Tuesday, May 7, 2013

Politicians don't do science, Scientists do (#NSF #FundScience)

As reported in ScienceInsider, Rep. Lamar Smith (R-TX) would like to draft the "High Quality Research Act" that would rewrite the criteria that the National Science Foundation (NSF) uses to assess research grants. (Look also at an op-ed in the Huffington Post.)  The proposed language suggests a desire for immediacy to the impact of a given scientific effort directly on the public as well as a lack of flexibility in the degree to which the research may be pursued. Moreover, his recent actions also suggest a desire to have a political review of research grants beyond the traditional merit review performed within the scientific community. The NSF has necessarily responded to this political attack by countering with political tactics such as stonewalling. One of their main arguments has been that the review criteria just adopted in the past 6 months had gone through significant vetting, and therefore should not be reconsidered at this time. The NSF is also arguing that piecemeal reevaluation of individual grants by politicians undermines the peer review process, not to mention that they would require Congressional oversight at a microlevel that Congress has presumably empowered the NSF to act on. Clearly such review would be at best pennywise and certainly pound foolish.

To most scientists, such discussion is opaque because it seems to be directing the focus of the discussion from a fundamental academic point. That is, the progress of science is not a straight line. It's a highly connected (likely scale-free) network with new discoveries often dependent on advances in distant arms of science. That's the reason why we need to allow for science discovery broadly rather than attempt to pre-select the winners today. For example, medical schools decades ago would not have funded and did not fund the development of lasers by chemists and physicists or the development of control theories by mathematicians and engineers. Without such advances, we wouldn't have refractive eye surgery or laser scalpels. That is, if we use the current dogma to pick the best new science with immediate impact, we will never break from its paradigm. The fact that this intellectual argument doesn't win with some politicians is simply a reflection that scientists don't do politics.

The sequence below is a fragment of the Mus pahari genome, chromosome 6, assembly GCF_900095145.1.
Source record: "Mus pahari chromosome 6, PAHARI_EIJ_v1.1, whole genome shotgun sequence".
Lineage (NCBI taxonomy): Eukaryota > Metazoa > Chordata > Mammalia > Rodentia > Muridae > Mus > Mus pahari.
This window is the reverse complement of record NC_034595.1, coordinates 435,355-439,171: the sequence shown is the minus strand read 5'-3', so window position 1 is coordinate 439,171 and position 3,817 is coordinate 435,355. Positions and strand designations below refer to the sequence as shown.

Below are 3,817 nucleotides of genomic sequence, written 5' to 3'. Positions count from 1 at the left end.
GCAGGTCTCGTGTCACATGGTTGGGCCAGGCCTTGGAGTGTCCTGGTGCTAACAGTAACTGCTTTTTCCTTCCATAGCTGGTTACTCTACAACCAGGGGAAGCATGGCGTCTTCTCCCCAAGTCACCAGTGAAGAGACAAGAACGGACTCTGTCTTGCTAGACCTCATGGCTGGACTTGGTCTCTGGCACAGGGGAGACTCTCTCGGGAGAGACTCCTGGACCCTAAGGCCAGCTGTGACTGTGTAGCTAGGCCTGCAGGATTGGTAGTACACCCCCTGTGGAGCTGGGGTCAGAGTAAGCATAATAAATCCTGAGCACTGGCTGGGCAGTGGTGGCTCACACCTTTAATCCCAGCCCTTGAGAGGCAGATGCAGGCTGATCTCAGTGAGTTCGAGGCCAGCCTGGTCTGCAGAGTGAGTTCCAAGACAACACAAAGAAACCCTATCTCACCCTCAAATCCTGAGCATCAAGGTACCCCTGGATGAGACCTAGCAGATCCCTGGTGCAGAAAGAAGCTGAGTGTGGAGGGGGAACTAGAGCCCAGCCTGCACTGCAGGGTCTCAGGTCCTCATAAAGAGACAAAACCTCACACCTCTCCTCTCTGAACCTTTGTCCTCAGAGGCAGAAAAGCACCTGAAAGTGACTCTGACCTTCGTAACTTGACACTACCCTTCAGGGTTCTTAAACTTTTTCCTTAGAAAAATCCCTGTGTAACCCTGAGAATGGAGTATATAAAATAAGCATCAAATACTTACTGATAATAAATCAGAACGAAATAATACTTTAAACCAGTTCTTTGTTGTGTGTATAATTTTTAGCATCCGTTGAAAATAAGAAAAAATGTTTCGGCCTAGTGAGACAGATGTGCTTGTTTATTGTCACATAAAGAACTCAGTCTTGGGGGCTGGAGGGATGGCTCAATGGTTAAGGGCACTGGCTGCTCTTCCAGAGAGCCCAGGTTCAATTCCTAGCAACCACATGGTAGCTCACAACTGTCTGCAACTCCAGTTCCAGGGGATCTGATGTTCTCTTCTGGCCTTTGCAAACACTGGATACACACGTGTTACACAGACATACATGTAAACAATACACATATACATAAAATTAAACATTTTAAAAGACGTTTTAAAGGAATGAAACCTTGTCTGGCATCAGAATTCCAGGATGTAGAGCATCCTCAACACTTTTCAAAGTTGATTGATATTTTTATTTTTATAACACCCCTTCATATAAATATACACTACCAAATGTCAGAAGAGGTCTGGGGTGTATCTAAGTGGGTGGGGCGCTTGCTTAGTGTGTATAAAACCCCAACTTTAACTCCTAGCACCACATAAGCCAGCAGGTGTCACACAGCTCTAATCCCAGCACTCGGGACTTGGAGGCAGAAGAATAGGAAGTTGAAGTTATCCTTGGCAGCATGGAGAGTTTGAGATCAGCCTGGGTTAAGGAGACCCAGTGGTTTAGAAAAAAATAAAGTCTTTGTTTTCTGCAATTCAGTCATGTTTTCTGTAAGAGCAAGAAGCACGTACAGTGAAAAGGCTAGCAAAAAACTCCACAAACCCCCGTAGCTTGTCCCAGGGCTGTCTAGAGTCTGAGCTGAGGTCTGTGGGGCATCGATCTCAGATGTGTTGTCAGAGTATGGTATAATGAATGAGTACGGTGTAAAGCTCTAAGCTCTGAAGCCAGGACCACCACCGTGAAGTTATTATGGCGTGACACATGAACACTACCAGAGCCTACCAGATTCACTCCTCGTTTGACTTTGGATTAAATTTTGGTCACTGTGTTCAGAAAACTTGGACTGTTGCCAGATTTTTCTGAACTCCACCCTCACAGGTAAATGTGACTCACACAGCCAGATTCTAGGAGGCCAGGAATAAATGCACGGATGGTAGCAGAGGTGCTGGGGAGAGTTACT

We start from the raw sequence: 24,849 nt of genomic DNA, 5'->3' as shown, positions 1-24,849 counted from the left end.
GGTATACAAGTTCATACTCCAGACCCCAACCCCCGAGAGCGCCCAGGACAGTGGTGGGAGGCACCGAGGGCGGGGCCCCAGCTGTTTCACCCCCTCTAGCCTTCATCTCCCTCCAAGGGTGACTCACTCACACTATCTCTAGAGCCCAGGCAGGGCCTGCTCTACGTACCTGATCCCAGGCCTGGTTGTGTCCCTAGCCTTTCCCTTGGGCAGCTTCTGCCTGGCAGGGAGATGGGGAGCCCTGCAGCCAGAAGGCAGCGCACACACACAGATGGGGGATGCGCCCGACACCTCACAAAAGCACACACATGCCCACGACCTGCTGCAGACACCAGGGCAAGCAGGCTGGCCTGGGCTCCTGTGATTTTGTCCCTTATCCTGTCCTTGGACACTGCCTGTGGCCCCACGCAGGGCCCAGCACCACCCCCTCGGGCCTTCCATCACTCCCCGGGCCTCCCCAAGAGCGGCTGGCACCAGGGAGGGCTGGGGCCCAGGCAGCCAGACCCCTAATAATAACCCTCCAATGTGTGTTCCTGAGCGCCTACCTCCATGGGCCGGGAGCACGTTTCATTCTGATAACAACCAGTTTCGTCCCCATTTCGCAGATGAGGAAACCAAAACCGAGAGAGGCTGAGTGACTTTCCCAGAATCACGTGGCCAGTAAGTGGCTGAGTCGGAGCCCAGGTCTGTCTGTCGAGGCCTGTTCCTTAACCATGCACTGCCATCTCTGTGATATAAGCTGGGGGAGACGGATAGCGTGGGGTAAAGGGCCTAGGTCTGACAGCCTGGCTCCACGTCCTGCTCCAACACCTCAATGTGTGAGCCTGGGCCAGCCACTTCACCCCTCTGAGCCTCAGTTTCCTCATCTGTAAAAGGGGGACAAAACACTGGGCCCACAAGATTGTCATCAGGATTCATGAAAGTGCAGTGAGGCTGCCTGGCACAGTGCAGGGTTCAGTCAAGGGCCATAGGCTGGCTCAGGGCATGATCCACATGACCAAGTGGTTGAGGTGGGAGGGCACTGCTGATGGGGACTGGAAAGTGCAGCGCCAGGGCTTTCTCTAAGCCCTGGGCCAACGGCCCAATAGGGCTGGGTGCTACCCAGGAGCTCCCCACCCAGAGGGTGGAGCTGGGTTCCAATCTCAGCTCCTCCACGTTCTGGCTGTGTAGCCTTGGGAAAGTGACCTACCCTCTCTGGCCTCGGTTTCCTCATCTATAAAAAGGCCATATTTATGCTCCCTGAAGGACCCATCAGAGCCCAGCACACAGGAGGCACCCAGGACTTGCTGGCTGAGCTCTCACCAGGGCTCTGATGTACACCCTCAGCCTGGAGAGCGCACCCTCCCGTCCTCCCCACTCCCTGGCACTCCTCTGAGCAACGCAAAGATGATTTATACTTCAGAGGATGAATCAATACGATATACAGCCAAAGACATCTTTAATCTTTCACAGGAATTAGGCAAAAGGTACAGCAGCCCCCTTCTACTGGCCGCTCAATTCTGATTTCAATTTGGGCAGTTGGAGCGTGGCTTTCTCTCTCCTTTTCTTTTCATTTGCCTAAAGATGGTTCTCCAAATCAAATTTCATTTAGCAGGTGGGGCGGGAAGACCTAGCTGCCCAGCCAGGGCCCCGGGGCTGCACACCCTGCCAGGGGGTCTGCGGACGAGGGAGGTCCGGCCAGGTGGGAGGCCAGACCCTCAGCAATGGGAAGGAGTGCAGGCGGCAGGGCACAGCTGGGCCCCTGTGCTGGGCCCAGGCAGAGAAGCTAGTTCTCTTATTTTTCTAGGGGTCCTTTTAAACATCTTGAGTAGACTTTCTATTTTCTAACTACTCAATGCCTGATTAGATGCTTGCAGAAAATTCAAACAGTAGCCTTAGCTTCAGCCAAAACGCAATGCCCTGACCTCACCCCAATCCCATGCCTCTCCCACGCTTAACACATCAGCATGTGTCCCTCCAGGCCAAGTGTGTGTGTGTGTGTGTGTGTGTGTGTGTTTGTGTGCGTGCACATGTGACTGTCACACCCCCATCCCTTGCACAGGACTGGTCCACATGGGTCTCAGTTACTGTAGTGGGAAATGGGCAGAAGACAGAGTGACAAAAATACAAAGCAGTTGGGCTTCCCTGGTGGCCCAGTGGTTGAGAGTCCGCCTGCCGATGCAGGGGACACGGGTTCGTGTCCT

The irony in all this is that basic science is working for our country. The return on the investment of basic science is at worst even (dollar-for-dollar) and as much as a factor of 100 in GDP per $1 spent on the NSF, depending on how the ROI is calculated. The Congressional Budget Office (CBO) specifically states that "federal spending in support of basic research over the years has, on average, had a significantly positive return, according to the best available research." The science in universities is generating countless companies. (For example, according to this Boston Magazine article the entrepreneurial spirit is alive and well at universities like MIT which is among the leaders of the digital age. According to Forbes Magazine, my own institution is in the top 10 of incubators as well!) The rest of the world, particularly China, has noticed this, and several countries are increasing—if not outright outspending the U.S.—their investments in basic research (in terms of percentage of their GDP). It's often quoted that peer review is not ideal (and this is particularly true when the system is stressed to funding levels well below 20%), but that it's the best system we have. It's hard to argue against this given our track record for driving the economy.

So please tell politicians to keep doing the politics and to keep funding scientists to do the science. Our nation will continue to advance much better that way!

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